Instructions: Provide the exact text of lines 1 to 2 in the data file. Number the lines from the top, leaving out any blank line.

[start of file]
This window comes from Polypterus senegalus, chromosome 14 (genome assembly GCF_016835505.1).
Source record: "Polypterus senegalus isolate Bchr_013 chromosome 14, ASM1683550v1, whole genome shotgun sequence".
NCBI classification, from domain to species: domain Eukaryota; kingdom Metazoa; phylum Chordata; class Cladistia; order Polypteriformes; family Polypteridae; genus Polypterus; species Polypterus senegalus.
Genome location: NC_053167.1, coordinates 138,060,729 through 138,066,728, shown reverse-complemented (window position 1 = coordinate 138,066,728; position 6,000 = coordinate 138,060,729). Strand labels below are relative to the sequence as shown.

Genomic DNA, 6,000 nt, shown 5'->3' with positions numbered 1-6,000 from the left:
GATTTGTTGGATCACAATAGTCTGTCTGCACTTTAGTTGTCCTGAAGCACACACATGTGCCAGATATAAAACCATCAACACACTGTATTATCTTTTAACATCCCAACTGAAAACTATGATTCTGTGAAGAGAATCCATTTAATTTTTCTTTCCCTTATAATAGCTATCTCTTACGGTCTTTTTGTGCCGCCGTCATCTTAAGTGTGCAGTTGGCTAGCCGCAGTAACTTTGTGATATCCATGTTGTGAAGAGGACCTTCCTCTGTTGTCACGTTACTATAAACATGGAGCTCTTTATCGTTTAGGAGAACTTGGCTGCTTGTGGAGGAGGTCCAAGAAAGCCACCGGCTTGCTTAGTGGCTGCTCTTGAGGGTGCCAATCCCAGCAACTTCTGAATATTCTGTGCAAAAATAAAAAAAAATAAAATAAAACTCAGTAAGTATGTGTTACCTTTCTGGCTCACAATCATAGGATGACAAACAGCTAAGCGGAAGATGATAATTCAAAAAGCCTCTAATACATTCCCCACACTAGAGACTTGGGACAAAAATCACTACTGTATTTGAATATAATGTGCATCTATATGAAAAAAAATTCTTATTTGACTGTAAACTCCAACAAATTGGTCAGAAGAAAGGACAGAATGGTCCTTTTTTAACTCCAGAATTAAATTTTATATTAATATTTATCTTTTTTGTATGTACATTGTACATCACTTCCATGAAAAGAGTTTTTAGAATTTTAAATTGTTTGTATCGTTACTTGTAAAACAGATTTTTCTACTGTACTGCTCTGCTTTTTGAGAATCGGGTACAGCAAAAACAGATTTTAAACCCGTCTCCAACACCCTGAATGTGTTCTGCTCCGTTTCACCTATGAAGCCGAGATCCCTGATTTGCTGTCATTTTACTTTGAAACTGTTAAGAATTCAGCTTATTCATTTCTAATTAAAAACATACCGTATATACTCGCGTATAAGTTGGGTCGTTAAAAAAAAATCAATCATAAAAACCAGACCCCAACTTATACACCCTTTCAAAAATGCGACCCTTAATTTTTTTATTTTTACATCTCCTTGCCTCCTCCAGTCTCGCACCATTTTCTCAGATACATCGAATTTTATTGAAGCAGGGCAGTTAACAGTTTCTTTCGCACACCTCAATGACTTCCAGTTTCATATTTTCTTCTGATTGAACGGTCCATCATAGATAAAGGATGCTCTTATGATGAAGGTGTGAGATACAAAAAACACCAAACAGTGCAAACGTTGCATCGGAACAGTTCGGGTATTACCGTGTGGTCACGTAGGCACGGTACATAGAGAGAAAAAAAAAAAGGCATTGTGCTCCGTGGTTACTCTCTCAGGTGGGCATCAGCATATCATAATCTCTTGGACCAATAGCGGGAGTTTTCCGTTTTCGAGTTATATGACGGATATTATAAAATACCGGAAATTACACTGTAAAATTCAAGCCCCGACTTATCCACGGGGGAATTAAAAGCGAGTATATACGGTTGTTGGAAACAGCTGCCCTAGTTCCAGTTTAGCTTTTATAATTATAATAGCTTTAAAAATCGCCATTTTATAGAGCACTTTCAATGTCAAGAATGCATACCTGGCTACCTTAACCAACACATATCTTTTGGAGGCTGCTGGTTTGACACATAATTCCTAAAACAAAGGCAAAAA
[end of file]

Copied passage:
This window comes from Polypterus senegalus, chromosome 14 (genome assembly GCF_016835505.1).
Source record: "Polypterus senegalus isolate Bchr_013 chromosome 14, ASM1683550v1, whole genome shotgun sequence".